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Ask Amy: Political divide threatens to split friendship

Amy Dickinson, Tribune Content Agency on

Dear Missing: If your BFF is isolated and anxious, she might have fallen into a hole of following online extremists who use a virtual pipeline to flood people with alternate realities; then the algorithm kicks in and feeds them more of the same.

For people who are already isolated and anxious, this constant triggering can make them even more anxious.

I’m not necessarily concluding that this has happened to your friend, but it is a possibility.

If statements she has made have rocked you to your core, then you should be honest about that. If your friend is simply on the opposite end of the political spectrum from you, there might be ways for you to discuss your divergent views without getting into an argument.

Doing so might be good for both of you, but ultimately you get to decide how much effort you want to put into this relationship.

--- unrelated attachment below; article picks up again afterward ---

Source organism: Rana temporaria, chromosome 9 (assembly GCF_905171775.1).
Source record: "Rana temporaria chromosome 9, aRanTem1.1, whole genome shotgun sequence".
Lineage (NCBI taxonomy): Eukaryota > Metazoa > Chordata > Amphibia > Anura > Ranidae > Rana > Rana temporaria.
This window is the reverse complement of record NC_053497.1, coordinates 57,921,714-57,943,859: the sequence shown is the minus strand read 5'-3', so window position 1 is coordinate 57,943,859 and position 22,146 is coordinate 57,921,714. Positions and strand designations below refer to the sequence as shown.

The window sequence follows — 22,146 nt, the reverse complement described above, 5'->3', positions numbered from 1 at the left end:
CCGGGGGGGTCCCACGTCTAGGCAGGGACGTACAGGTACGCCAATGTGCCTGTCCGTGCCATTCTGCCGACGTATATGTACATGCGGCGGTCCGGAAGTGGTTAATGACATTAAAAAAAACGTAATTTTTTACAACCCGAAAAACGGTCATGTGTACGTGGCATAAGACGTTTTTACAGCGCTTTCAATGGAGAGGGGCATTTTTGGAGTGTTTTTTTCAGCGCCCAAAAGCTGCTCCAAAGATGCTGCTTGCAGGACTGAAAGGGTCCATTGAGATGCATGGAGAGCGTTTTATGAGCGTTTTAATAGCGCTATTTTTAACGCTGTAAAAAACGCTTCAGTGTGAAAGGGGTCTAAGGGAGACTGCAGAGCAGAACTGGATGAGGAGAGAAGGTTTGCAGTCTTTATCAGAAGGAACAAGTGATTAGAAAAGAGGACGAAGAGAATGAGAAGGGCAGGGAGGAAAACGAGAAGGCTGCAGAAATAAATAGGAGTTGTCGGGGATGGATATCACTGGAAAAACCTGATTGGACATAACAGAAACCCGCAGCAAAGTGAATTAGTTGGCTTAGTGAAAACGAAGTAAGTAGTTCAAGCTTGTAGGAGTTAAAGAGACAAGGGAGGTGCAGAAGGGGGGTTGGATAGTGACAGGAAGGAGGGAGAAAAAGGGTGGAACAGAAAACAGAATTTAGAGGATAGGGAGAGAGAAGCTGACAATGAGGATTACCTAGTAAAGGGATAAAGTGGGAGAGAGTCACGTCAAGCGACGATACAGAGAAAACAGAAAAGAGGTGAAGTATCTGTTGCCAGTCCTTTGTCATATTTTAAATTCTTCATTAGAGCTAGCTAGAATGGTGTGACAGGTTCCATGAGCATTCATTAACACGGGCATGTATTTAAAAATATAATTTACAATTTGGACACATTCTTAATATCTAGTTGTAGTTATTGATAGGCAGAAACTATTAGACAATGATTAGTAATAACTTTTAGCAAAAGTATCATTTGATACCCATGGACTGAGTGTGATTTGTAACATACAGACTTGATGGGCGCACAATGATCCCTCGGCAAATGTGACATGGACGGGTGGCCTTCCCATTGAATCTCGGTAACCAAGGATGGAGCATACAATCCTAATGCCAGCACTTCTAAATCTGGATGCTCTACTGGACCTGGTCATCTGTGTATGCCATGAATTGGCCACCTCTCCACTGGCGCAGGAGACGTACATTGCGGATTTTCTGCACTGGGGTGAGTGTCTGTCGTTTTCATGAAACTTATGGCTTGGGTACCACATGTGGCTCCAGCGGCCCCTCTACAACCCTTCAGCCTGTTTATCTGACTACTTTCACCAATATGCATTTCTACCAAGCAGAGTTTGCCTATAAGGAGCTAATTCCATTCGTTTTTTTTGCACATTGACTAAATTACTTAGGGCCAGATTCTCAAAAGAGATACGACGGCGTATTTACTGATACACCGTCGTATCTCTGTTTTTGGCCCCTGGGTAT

I think you should hang in there for a bit, to see if you can revive your previous close connection. Why? Because you miss her.

 

Dear Amy: I am an adult male. “Laura” has been my best friend for over three years. We are very close, but we’re just that: best friends.

Over time, I have grown closer to her.

I told her how I feel about her and that it kills me that I feel that way, but she responded that she still wants to be “just friends.”

I don’t know what to do about it. I told her that maybe we shouldn’t hang around together so much, but she keeps texting me and coming over.

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